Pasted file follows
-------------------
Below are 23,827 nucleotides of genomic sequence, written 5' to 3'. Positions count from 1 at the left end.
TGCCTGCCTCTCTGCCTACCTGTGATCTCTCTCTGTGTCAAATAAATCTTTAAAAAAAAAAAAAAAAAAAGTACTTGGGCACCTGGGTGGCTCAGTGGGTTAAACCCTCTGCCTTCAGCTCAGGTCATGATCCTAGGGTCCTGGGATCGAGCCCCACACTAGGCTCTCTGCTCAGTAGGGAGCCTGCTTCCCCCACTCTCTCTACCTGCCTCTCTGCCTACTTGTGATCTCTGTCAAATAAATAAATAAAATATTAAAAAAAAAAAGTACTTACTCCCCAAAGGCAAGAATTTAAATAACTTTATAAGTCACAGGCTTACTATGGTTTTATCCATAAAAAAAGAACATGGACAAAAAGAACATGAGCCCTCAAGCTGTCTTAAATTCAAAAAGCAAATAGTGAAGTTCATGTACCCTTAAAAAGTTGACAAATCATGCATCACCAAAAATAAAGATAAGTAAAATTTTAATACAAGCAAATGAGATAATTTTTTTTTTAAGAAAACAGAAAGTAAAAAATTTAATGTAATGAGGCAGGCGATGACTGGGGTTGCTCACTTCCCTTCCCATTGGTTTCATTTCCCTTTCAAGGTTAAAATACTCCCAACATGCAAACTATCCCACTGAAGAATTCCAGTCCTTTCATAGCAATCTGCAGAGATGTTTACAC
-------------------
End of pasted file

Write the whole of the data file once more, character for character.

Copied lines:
Below are 23,827 nucleotides of genomic sequence, written 5' to 3'. Positions count from 1 at the left end.
TGCCTGCCTCTCTGCCTACCTGTGATCTCTCTCTGTGTCAAATAAATCTTTAAAAAAAAAAAAAAAAAAAGTACTTGGGCACCTGGGTGGCTCAGTGGGTTAAACCCTCTGCCTTCAGCTCAGGTCATGATCCTAGGGTCCTGGGATCGAGCCCCACACTAGGCTCTCTGCTCAGTAGGGAGCCTGCTTCCCCCACTCTCTCTACCTGCCTCTCTGCCTACTTGTGATCTCTGTCAAATAAATAAATAAAATATTAAAAAAAAAAAGTACTTACTCCCCAAAGGCAAGAATTTAAATAACTTTATAAGTCACAGGCTTACTATGGTTTTATCCATAAAAAAAGAACATGGACAAAAAGAACATGAGCCCTCAAGCTGTCTTAAATTCAAAAAGCAAATAGTGAAGTTCATGTACCCTTAAAAAGTTGACAAATCATGCATCACCAAAAATAAAGATAAGTAAAATTTTAATACAAGCAAATGAGATAATTTTTTTTTTAAGAAAACAGAAAGTAAAAAATTTAATGTAATGAGGCAGGCGATGACTGGGGTTGCTCACTTCCCTTCCCATTGGTTTCATTTCCCTTTCAAGGTTAAAATACTCCCAACATGCAAACTATCCCACTGAAGAATTCCAGTCCTTTCATAGCAATCTGCAGAGATGTTTACAC